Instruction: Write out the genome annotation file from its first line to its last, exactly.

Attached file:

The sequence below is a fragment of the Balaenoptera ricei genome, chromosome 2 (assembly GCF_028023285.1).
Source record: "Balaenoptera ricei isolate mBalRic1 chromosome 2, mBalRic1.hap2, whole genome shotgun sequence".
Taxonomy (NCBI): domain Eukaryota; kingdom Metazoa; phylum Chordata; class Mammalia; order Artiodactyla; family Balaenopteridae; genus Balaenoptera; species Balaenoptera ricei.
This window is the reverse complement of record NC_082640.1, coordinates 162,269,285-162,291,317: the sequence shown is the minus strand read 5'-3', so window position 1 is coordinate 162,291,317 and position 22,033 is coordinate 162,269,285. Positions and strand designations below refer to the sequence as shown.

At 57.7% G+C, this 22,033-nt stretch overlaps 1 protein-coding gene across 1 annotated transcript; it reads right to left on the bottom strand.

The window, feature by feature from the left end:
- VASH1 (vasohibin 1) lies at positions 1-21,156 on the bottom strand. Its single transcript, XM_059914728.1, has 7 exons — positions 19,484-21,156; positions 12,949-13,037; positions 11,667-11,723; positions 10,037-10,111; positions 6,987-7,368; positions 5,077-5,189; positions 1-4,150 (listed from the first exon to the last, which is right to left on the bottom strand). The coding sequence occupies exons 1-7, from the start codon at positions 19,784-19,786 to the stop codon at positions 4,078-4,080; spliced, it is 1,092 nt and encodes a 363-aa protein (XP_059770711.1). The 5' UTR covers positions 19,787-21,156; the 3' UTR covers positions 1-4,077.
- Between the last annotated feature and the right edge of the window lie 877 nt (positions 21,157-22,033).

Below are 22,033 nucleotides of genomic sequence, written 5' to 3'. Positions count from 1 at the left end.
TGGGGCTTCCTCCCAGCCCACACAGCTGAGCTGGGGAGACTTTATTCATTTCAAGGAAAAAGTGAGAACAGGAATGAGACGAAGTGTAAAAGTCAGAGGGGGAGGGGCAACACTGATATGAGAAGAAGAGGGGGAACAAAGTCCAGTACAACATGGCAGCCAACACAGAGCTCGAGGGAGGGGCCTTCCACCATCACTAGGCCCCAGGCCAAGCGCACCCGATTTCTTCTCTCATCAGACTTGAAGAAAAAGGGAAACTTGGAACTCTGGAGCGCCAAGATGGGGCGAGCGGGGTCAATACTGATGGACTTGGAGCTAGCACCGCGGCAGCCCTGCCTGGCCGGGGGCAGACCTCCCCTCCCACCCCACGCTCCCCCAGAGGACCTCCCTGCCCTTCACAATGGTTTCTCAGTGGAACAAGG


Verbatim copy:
The sequence below is a fragment of the Balaenoptera ricei genome, chromosome 2 (assembly GCF_028023285.1).
Source record: "Balaenoptera ricei isolate mBalRic1 chromosome 2, mBalRic1.hap2, whole genome shotgun sequence".
Taxonomy (NCBI): domain Eukaryota; kingdom Metazoa; phylum Chordata; class Mammalia; order Artiodactyla; family Balaenopteridae; genus Balaenoptera; species Balaenoptera ricei.
This window is the reverse complement of record NC_082640.1, coordinates 162,269,285-162,291,317: the sequence shown is the minus strand read 5'-3', so window position 1 is coordinate 162,291,317 and position 22,033 is coordinate 162,269,285. Positions and strand designations below refer to the sequence as shown.

At 57.7% G+C, this 22,033-nt stretch overlaps 1 protein-coding gene across 1 annotated transcript; it reads right to left on the bottom strand.

The window, feature by feature from the left end:
- VASH1 (vasohibin 1) lies at positions 1-21,156 on the bottom strand. Its single transcript, XM_059914728.1, has 7 exons — positions 19,484-21,156; positions 12,949-13,037; positions 11,667-11,723; positions 10,037-10,111; positions 6,987-7,368; positions 5,077-5,189; positions 1-4,150 (listed from the first exon to the last, which is right to left on the bottom strand). The coding sequence occupies exons 1-7, from the start codon at positions 19,784-19,786 to the stop codon at positions 4,078-4,080; spliced, it is 1,092 nt and encodes a 363-aa protein (XP_059770711.1). The 5' UTR covers positions 19,787-21,156; the 3' UTR covers positions 1-4,077.
- Between the last annotated feature and the right edge of the window lie 877 nt (positions 21,157-22,033).

Below are 22,033 nucleotides of genomic sequence, written 5' to 3'. Positions count from 1 at the left end.
TGGGGCTTCCTCCCAGCCCACACAGCTGAGCTGGGGAGACTTTATTCATTTCAAGGAAAAAGTGAGAACAGGAATGAGACGAAGTGTAAAAGTCAGAGGGGGAGGGGCAACACTGATATGAGAAGAAGAGGGGGAACAAAGTCCAGTACAACATGGCAGCCAACACAGAGCTCGAGGGAGGGGCCTTCCACCATCACTAGGCCCCAGGCCAAGCGCACCCGATTTCTTCTCTCATCAGACTTGAAGAAAAAGGGAAACTTGGAACTCTGGAGCGCCAAGATGGGGCGAGCGGGGTCAATACTGATGGACTTGGAGCTAGCACCGCGGCAGCCCTGCCTGGCCGGGGGCAGACCTCCCCTCCCACCCCACGCTCCCCCAGAGGACCTCCCTGCCCTTCACAATGGTTTCTCAGTGGAACAAGG